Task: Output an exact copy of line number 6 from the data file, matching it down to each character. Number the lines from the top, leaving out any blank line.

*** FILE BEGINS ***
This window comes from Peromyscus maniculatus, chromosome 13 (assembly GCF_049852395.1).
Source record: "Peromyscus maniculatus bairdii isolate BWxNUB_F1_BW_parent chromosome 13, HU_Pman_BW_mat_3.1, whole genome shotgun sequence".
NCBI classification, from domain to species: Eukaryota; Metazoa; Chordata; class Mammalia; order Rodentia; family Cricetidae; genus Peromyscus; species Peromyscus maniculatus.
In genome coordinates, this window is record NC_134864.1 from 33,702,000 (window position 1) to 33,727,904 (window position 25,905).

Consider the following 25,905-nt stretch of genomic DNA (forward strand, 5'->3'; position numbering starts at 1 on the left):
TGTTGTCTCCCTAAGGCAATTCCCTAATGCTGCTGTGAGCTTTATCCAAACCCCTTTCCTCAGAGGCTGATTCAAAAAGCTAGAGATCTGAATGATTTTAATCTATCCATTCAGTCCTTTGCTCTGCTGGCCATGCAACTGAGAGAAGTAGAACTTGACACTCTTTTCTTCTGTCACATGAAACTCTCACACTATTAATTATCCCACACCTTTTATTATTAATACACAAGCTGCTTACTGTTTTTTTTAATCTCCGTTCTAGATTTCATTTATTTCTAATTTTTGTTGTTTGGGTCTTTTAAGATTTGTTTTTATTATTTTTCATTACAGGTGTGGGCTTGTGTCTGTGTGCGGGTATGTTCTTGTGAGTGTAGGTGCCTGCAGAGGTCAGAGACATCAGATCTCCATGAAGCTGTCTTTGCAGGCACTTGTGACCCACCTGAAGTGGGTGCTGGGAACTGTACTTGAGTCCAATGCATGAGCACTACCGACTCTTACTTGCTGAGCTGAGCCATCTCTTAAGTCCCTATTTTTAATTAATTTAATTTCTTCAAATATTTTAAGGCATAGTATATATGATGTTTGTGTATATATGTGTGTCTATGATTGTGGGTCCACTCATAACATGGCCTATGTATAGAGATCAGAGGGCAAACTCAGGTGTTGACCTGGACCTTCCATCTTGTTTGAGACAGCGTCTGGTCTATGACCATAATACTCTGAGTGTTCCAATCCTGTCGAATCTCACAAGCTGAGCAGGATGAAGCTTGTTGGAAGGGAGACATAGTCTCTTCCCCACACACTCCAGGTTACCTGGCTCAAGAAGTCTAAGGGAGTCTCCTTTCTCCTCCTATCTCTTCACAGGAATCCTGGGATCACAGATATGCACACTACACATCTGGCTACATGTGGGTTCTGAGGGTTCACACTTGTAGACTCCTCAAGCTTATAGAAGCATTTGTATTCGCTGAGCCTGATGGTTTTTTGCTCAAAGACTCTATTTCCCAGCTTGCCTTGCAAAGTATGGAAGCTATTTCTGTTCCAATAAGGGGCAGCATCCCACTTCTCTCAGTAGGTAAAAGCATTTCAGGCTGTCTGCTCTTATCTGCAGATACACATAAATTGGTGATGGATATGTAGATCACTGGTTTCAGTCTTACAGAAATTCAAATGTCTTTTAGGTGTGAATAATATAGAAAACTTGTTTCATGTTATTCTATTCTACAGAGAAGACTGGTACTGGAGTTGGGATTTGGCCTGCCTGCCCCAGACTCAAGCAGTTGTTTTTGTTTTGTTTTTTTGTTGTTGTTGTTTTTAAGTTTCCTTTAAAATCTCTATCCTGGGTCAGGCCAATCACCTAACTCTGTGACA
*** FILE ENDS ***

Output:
TGTTGTCTCCCTAAGGCAATTCCCTAATGCTGCTGTGAGCTTTATCCAAACCCCTTTCCTCAGAGGCTGATTCAAAAAGCTAGAGATCTGAATGATTTTAATCTATCCATTCAGTCCTTTGCTCTGCTGGCCATGCAACTGAGAGAAGTAGAACTTGACACTCTTTTCTTCTGTCACATGAAACTCTCACACTATTAATTATCCCACACCTTTTATTATTAATACACAAGCTGCTTACTGTTTTTTTTAATCTCCGTTCTAGATTTCATTTATTTCTAATTTTTGTTGTTTGGGTCTTTTAAGATTTGTTTTTATTATTTTTCATTACAGGTGTGGGCTTGTGTCTGTGTGCGGGTATGTTCTTGTGAGTGTAGGTGCCTGCAGAGGTCAGAGACATCAGATCTCCATGAAGCTGTCTTTGCAGGCACTTGTGACCCACCTGAAGTGGGTGCTGGGAACTGTACTTGAGTCCAATGCATGAGCACTACCGACTCTTACTTGCTGAGCTGAGCCATCTCTTAAGTCCCTATTTTTAATTAATTTAATTTCTTCAAATATTTTAAGGCATAGTATATATGATGTTTGTGTATATATGTGTGTCTATGATTGTGGGTCCACTCATAACATGGCCTATGTATAGAGATCAGAGGGCAAACTCAGGTGTTGACCTGGACCTTCCATCTTGTTTGAGACAGCGTCTGGTCTATGACCATAATACTCTGAGTGTTCCAATCCTGTCGAATCTCACAAGCTGAGCAGGATGAAGCTTGTTGGAAGGGAGACATAGTCTCTTCCCCACACACTCCAGGTTACCTGGCTCAAGAAGTCTAAGGGAGTCTCCTTTCTCCTCCTATCTCTTCACAGGAATCCTGGGATCACAGATATGCACACTACACATCTGGCTACATGTGGGTTCTGAGGGTTCACACTTGTAGACTCCTCAAGCTTATAGAAGCATTTGTATTCGCTGAGCCTGATGGTTTTTTGCTCAAAGACTCTATTTCCCAGCTTGCCTTGCAAAGTATGGAAGCTATTTCTGTTCCAATAAGGGGCAGCATCCCACTTCTCTCAGTAGGTAAAAGCATTTCAGGCTGTCTGCTCTTATCTGCAGATACACATAAATTGGTGATGGATATGTAGATCACTGGTTTCAGTCTTACAGAAATTCAAATGTCTTTTAGGTGTGAATAATATAGAAAACTTGTTTCATGTTATTCTATTCTACAGAGAAGACTGGTACTGGAGTTGGGATTTGGCCTGCCTGCCCCAGACTCAAGCAGTTGTTTTTGTTTTGTTTTTTTGTTGTTGTTGTTTTTAAGTTTCCTTTAAAATCTCTATCCTGGGTCAGGCCAATCACCTAACTCTGTGACA